IEMed Mediterranean Yearbook 2005

Content

Panorama : The Mediterranean Year

image

The New Prospects for Spanish Development Co-operation in the Mediterranean Region

Carmen Coll Truyol

International Cooperation Adviser to the Secretary of State,
Ministry of Foreign Affairs and Cooperation, Spain

In January 2005 the new Spanish Co-operation Director Plan 2005-2008 was approved.

The elaboration of the new Director Plan coincided with the beginning of this new legislature and the change in Government what allowed us to introduce a new political direction, based on what the Socialist Party committed to in its electoral programme.

The elaboration of the Director Plan was carried out with the participation of a wide range of social actors which, in one way or another, are involved in the implementation of international cooperation public policies: non-governmental organisations, unions, business and social economic organisations, universities, etc., in conjunction with the public administration, including different levels such as municipal councils, autonomous communities and the state administration.

The most important new features of the Director Plan 2005-2008 are, first of all, the principle  of moving from an aid policy to  development one.The other novelty is to give international cooperation the status of state external action.

The economic growth that Spain has experienced during recent decades obliges us to demonstrate our willingness and capacity to extend some of the benefits of our own development beyond our borders. From another point of view, the launch  of a Spanish  Official Development Aid (ODA) policy and its evolution were strongly determined by the historical relations with Latin America and being it also possible to perceive the influence of commercial and geo-strategic interests.

Currently, the amount of resources allocated for co-operation is increasing, the range of countries and areas of intervention has been enlarged and there is  an increasing number of public and private agents participating in its management.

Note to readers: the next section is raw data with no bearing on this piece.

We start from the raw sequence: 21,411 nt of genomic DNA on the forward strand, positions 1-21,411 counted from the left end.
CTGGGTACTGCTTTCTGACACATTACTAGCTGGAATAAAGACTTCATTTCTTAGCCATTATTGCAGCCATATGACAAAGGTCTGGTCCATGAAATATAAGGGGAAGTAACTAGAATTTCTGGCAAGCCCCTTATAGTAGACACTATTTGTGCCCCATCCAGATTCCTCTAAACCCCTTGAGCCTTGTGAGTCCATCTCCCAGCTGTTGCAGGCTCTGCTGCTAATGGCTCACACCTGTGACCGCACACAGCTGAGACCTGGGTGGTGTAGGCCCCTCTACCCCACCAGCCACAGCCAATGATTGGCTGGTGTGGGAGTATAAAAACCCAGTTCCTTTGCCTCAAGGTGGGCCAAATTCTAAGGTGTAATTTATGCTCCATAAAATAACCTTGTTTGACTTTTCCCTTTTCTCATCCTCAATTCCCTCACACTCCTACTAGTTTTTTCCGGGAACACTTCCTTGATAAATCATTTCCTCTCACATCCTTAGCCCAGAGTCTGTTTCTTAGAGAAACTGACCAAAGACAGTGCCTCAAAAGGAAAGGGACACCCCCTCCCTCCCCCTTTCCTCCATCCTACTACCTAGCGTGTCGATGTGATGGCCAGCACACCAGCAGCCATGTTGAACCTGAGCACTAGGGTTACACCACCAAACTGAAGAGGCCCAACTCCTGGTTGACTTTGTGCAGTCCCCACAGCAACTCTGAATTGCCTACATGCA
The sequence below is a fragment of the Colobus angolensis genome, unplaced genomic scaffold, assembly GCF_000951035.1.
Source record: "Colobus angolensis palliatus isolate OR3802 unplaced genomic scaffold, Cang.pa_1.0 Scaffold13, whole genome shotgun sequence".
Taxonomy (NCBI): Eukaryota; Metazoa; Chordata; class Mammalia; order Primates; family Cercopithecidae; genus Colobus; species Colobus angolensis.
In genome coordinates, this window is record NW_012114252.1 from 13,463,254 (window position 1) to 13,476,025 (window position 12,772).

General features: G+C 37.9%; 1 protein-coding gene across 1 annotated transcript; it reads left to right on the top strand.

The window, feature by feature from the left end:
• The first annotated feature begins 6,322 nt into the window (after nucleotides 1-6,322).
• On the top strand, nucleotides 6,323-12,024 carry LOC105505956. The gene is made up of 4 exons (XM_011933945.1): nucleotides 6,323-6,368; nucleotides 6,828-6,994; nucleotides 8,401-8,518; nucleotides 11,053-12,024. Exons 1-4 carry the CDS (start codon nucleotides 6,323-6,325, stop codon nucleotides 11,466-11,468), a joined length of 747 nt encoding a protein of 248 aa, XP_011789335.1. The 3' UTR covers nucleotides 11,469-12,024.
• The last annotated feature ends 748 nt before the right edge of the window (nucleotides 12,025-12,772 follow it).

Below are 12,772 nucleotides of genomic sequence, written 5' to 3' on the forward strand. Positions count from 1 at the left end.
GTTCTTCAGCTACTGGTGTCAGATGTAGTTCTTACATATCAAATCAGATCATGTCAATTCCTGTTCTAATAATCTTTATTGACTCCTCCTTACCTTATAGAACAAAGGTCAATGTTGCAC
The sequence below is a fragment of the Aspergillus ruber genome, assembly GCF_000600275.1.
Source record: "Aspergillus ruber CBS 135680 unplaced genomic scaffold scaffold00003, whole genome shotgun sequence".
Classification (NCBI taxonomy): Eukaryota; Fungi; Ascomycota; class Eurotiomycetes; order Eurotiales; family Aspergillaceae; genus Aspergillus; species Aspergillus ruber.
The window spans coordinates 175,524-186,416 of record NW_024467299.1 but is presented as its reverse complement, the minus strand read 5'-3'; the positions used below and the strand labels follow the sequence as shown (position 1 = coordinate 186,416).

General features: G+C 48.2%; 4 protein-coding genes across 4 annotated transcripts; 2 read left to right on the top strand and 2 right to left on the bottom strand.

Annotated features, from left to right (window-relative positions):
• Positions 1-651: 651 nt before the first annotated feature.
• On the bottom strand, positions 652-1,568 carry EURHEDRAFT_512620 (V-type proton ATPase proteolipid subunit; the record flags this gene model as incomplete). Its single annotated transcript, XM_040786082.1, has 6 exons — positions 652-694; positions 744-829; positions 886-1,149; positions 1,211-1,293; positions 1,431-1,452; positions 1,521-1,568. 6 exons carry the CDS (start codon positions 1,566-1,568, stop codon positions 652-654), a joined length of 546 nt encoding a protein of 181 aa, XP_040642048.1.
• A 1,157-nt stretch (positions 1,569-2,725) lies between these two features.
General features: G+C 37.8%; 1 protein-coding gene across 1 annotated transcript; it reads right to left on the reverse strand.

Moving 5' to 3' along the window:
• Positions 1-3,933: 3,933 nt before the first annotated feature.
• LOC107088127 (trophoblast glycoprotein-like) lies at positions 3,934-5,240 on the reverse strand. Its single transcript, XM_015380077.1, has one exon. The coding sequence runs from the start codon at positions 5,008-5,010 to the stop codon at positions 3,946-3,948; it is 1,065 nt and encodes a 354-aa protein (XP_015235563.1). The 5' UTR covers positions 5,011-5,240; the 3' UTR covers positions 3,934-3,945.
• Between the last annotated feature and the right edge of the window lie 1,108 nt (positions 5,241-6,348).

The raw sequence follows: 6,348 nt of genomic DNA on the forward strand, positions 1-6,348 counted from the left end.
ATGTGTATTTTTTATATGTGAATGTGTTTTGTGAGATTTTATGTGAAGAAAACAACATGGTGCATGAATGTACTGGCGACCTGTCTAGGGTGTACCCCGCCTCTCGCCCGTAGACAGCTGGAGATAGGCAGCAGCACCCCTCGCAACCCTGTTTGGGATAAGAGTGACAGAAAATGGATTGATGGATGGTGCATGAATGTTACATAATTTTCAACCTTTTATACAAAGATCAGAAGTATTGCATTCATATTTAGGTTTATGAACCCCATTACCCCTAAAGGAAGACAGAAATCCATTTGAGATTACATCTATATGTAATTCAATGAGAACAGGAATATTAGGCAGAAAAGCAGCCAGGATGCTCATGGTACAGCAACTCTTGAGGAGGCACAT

However, the operations have been implemented  in the absence of an appropriate  legal framework that specifically regulates public action  related to cooperation. It is a matter of establishing the relation that ought to exist between Co-operation policy, Foreign and Security Policy and Commercial Policy,  aiming at clearly  defining the  principles to guide it as much as the objectives to be achieved.

The Law of International Development Co-operation (LCID1998) having been approved by all the political groups and in agreement with civil society, tried to overcome these problems by establishing the principles, objectives, priorities and types of instruments to be used by the Spanish International Development Cooperation Policy. In its statement on its motives it states:

 “The International Development Cooperation Policy constitutes a fundamental aspect of the action of democratic states in relation to those countries that have not reached the same level of development and it is based on the concept of the interdependence and solidarity of both, the international society  and the relations that are developed within it”.

This concept of interdependence of international relations and the necessity of a Development Co-operation Policy is a specific response to the mandate contained in the preamble of the Spanish Constitution, that is, to contribute to the strengthening of  pacific relations and effective co-operation with all the Earth’s peoples.

As this policy concept is regarded as constitutionally fundamental, the Law makes an appeal to the consensus that ought to be at the heart of this policy and to the need of obtaining adequate collaboration, complementariness and co-ordination between the different public administrations and the various co-operating actors.

This Law of International Development Co-operation is also part of the State’s Foreign Policy which is conceived within the framework constituted by the international agreements and the respect for the commitments adopted by the Spanish State within international organisations. The attainment of the development objectives is, therefore, an essential element of the State’s Foreign Policy.

The Director Plan is the basic element of a four-year plan; it determines the general lines and basic directives, indicating the objectives and priorities and provides, in advance, the indicative budgetary  resources for this period. The Director Plan is made up of a planning cycle which will be completed by  the elaboration or revision of documents of sectorial strategy, geographical areas and countries that are of priority for co-operation.

Geographical Priorities: The Arab World and the Mediterranean area